Dan: A big part of it is the scarcity issue. Mad Max and similar apocalyptic scenarios start with the premise that everything is destroyed. The survivors have to fight tooth and nail for what little resources are left. In Partials, everything you could ever want is just there for the taking.
Robison: What books/movies/music/TV influenced Partials?
Dan: Some of the influences are obvious, like Battlestar Galactica and Children of Men. Others are harder to spot. I listened to a steady diet of protest songs and revolutionary music while writing, stuff like “Uprising” by Muse, because they got my blood going and helped me get into the main character’s fiery personality. And some of my influences didn’t really end up in the book, though I still count them—things like Mad Max and A Canticle for Leibowitz that inspired my love of post-apocalyptic stories, but which didn’t really apply in this case.
The biggest influence may have been our own history and current events. Partials is, at times, a very angry book, and that’s a reflection of my own feelings about a lot of the stuff I see going on in the world.
Robison: Let’s talk about that. You’ve said before that you think one of the reasons dystopia is so popular right now is because our world is becoming more dystopian. What current events influenced you in Partials?
Dan: For example, the story is set eleven years after a devastating catastrophe—and in 2012, my readers are also eleven years after their own devastating catastrophe. The events of 9/11 changed the way we do almost everything in this country, and to a lesser extent the rest of the world. One of the things I tried to do in the book was show that the adults, who remember what life was like before the end of the world, have a very different attitude about it than the kids who’ve never really known any other life.
I also tried to throw in a lot of the extreme measures our government and our culture in general have taken in response to terrorism—reduced privacy, indefinite detention, torture, and so on. I think there are arguments on both sides of all these issues, and I tried to give each side a fair shake. Kira, the main character, has very strong ideas about what’s justifiable and what’s not, and just because she’s the main character doesn’t mean she’s always right. If anyone’s actually “right” at all.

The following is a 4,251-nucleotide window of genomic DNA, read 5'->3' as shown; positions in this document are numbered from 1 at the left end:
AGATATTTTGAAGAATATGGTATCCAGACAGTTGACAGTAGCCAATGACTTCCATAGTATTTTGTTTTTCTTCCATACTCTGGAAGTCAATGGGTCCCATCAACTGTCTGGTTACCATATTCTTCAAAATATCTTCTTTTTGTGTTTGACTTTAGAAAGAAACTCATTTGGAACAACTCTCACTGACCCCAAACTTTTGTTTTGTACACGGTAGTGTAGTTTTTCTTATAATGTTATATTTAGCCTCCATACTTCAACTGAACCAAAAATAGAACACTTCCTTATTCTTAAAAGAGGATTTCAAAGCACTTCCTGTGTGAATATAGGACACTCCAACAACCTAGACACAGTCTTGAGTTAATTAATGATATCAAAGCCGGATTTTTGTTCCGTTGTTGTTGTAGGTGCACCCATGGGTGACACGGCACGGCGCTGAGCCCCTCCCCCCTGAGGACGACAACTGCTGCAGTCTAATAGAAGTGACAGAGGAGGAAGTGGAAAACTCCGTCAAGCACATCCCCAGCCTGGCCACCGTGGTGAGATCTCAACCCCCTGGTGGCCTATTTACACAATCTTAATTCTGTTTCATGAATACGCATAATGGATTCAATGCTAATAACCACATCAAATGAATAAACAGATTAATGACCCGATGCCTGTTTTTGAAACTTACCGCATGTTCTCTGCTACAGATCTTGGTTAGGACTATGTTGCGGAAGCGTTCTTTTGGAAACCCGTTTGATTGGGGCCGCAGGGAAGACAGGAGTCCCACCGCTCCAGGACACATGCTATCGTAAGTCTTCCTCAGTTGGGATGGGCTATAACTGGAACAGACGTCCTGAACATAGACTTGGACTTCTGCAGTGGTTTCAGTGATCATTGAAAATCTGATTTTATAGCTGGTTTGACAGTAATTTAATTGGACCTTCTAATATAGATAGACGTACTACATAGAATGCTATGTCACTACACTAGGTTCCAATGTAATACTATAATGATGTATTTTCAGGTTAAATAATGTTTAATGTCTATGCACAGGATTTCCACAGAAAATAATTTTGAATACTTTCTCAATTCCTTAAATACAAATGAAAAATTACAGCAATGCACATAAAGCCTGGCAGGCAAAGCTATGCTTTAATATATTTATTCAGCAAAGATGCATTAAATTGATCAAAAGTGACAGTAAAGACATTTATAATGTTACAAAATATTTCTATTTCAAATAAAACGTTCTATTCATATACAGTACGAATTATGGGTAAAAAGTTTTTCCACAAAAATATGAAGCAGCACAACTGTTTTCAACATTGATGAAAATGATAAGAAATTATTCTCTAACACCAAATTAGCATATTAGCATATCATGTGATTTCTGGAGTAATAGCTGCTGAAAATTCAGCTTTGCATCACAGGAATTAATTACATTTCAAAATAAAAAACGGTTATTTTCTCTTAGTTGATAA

Robison: So, on a happier note, why do you think I’m so awesome?
Dan: Because you take after your brother.
In the last half of the twenty-first century, there are very few humans left in the United States. The Partials, genetically engineered humanlike creatures built to fight the U.S.’s wars, attacked their overlords with a deadly virus. Kira, a medical intern, wants desperately to figure out how to save babies who are dying from the virus they’re infected with at birth, and comes up with a plan. Persuading her friends, including boyfriend Marcus, that all they need to do is kidnap a Partial and figure out why it’s immune to the virus, she leads them on a harrowing mission—several, actually. A Partial is obtained, but the result reveals far more questions than answers. This book does several things very well. The Long Island setting, along with the configuration of Kira’s struggling society, is fully realized, and the many twists and turns keep readers intriguingly off-balance. But some trimming, especially of the medical discoveries, would have helped maintain the momentum. Kira is a bold heroine with lofty goals, and readers will willingly follow her to the sequel, where things are sure to tilt again. HIGH-DEMAND BACKSTORY: The publisher is putting lots of push behind this one, with an extensive marketing campaign that includes social media outreach, exclusive digital content, and plenty more, so expect it to pop up on your radar. Grades 8-12. --Ilene Cooper
Top customer reviews